‘If we bring water to Gaza…’ Really?
Just how misleading and misinformed Shavit’s policy proposals are is underscored by his specific prescriptions.
With accentuated pathos, he proclaims:
“If rather than go for the diplomatic peace we will try to bring water to Gaza. It will combine Israel’s amazing water technology with Saudi money under American leadership so that we prevent a terrible human catastrophe…
Think how that would change dynamics. We would be offering something positive, water in the middle of the desert. It would be such a right kind of thing to do.”
It is unclear whether Shavit was trying to exploit his audience’s ignorance, or suffering from his own. After all, Israel is bringing water into Gaza – and in significant amounts. In fact his own newspaper reported on this –
“Israel to double amount of water supplied annually to Gaza” (Haaretz, March 4).
Indeed, Israel doubled its supply to the enemy enclave from 5 million cubic meters to 10 m.cu.m., twice its commitments under the Oslo-derived Water Agreement. (Israel supplies Mahmoud Abbas’s Palestinian Authority in the West Bank up to 60 m.cu.m. annually – also double its Oslowian commitments.) One can only wonder how much of the increased water supply will be exploited to mix the cement to produce the concrete that lines the walls of the terror- tunnels that reach into Israel to murder/kidnap its citizens and soldiers. One can only wonder what “moral high-ground” and “benign” demeanor Shavit identifies in that.
Soft bigotry of no expectations
Shavit’s attitude toward Gaza’s water supply betrays his paternalist prejudices toward the Palestinians, his soft bigotry of low – indeed, no – expectations from the Palestinians, strongly reminiscent of the colonialist “white man’s burden” attitude.
He exonerates them of any responsibility for their fate.
While he is correct that Gaza is facing a catastrophic water crisis, there is no objective reason for it. With the generous international aid Gaza has received, it could “with Saudi money under American leadership” easily acquire desalination/sewage purification technologies from various countries around the world, rather than rely on supplies pumped in from Israel.
The problem is not Israeli attitudes toward Palestinians but Palestinian attitudes toward Israel. It is the elected leadership of the Gazan-Palestinians who devote resources to harming Israel/Israelis rather than to enhancing the welfare of their own people.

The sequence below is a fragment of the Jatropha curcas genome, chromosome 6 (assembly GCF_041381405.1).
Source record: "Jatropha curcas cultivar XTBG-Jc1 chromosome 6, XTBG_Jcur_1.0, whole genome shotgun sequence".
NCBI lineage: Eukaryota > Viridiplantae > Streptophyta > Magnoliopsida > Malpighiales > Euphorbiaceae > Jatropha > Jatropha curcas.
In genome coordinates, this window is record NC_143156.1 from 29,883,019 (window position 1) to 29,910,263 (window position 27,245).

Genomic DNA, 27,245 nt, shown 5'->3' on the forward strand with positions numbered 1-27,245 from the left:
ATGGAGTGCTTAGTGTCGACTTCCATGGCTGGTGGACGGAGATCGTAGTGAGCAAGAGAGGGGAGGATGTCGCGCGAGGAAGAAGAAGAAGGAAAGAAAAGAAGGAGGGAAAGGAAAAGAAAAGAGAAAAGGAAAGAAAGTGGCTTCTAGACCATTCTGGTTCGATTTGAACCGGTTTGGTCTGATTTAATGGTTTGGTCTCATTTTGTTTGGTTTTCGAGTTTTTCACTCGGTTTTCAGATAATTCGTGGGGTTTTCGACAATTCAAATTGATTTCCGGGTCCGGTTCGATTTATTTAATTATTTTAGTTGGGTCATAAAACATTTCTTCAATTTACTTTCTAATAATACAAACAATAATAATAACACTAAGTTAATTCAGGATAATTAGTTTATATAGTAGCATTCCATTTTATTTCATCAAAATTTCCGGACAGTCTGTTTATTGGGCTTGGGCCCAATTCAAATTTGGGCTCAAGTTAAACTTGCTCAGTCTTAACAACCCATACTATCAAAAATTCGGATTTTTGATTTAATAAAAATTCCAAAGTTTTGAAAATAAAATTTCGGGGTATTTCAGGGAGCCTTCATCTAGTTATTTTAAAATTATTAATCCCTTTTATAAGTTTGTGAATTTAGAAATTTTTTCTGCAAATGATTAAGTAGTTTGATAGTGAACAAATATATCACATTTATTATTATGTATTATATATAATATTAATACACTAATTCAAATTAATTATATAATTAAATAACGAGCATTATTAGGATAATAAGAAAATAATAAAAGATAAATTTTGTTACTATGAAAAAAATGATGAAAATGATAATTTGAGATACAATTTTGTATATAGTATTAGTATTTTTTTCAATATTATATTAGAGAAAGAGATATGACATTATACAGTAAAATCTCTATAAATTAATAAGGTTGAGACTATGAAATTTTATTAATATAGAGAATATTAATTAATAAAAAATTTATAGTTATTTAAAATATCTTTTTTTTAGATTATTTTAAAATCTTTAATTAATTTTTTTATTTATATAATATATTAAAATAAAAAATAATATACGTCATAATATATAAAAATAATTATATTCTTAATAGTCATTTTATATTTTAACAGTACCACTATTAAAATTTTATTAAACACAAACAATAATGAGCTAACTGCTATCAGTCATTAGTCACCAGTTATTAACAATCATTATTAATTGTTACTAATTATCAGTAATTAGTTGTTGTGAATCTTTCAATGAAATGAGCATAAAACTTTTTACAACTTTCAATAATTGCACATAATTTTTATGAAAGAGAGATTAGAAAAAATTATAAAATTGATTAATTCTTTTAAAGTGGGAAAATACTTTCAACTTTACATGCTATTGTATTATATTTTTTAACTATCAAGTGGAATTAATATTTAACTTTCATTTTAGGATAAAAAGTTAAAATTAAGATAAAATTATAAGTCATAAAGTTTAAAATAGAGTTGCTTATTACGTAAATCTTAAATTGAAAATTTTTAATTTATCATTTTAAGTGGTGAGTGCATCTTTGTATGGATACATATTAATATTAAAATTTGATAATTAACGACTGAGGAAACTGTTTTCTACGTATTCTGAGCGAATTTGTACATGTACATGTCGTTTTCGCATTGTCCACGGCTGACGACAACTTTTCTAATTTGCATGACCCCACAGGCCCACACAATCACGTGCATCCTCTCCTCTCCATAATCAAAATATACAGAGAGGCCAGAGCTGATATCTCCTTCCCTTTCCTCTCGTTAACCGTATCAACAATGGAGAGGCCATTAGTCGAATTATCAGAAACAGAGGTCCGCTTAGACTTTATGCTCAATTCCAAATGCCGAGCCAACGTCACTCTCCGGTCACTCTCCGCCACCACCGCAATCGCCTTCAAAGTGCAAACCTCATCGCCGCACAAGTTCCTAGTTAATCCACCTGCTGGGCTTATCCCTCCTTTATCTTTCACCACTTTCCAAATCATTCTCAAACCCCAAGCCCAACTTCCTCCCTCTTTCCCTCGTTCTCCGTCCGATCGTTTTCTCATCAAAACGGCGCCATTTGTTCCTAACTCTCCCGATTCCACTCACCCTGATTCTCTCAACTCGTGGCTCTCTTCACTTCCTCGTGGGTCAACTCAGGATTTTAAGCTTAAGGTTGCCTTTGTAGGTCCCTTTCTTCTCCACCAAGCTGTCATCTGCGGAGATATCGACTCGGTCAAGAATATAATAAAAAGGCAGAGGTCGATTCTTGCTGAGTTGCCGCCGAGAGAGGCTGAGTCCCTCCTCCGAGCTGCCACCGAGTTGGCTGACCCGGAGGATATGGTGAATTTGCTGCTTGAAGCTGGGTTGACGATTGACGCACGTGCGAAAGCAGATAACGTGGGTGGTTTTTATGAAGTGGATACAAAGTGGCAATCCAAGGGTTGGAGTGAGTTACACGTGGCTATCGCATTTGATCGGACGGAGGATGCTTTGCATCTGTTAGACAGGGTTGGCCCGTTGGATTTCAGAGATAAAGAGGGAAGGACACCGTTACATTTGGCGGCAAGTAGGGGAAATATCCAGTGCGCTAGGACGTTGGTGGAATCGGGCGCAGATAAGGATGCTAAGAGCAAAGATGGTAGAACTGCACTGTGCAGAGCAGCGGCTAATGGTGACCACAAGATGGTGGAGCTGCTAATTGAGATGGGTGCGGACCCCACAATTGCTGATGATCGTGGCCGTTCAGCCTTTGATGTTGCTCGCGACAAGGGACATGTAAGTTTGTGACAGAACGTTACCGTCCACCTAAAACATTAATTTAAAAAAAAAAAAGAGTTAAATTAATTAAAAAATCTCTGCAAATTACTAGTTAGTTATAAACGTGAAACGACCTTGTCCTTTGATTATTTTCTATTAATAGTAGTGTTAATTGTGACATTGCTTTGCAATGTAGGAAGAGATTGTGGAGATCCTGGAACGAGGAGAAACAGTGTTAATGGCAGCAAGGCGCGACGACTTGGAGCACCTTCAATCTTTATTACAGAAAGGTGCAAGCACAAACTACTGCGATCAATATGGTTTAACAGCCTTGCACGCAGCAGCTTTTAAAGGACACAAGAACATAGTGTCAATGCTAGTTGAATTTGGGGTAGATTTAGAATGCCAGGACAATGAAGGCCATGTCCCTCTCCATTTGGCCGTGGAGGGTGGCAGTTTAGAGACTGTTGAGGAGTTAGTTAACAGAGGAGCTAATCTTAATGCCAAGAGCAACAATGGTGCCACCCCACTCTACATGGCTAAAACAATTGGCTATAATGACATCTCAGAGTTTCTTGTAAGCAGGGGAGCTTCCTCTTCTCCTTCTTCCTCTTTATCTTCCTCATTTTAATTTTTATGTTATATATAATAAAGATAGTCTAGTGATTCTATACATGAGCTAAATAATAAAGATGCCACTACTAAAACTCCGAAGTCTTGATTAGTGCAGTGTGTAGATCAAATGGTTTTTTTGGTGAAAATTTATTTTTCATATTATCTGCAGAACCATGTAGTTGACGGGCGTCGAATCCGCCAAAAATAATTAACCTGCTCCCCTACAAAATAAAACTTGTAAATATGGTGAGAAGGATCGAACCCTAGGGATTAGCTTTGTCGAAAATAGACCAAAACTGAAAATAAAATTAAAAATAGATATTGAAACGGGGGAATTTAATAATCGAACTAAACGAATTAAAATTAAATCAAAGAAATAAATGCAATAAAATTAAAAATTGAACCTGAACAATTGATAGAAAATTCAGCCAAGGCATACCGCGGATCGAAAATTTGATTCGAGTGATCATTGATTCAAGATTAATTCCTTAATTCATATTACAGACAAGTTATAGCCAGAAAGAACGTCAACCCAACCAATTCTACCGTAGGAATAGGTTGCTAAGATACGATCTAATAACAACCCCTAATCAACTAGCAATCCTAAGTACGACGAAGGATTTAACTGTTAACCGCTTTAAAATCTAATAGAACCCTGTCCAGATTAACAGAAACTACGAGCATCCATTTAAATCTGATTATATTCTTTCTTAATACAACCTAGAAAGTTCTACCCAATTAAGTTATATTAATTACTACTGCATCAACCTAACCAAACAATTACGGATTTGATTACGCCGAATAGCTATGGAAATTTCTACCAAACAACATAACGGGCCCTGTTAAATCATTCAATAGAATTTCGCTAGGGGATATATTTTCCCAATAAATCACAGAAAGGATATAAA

Until Shavit addresses this matter, he, just like other two-staters, will keep running, over and over again, into the very same wall they have encountered for decades – and all the millions of cubic meters of water supplied will be in vain.
Patronizingly, Shavit calls for a long period, apparently shepherded and overseen by the wise Israelis, in which “the Palestinians go on a very long and gradual process of nation building, very slow, very cautious.” He of course gives no indication as to why the Palestinians would concede to such an extended period of Jewish stewardship toward statehood – and if they did not, how would that be any different from what we have now.
To his credit, Shavit is keenly aware of the mortal danger a Palestinian state in Judea-Samaria could constitute.
In a 2012-opinion piece he wrote,
“It still isn’t clear how we will withstand the Iranian missile bases that were set up in the north and the south, in Lebanon and Gaza… but it’s clear that we won’t be able to withstand a third such missile base in the center of the country.
A withdrawal to the Green Line that doesn’t address the missile danger will be destabilizing and… threaten national security.”
But once such a withdrawal is made, and a Palestinian state established, Israel cannot determine who will control the evacuated territory.
That is why, as I pointed out in a recent column, the two-state idea is not, as Shavit suggests, and as AJC believes, “a better more practical alternative.”
It is, in fact, an example of depraved indifference.
Martin Sherman (www.martinsherman.org) is the founder and executive director of the Israel Institute for Strategic Studies.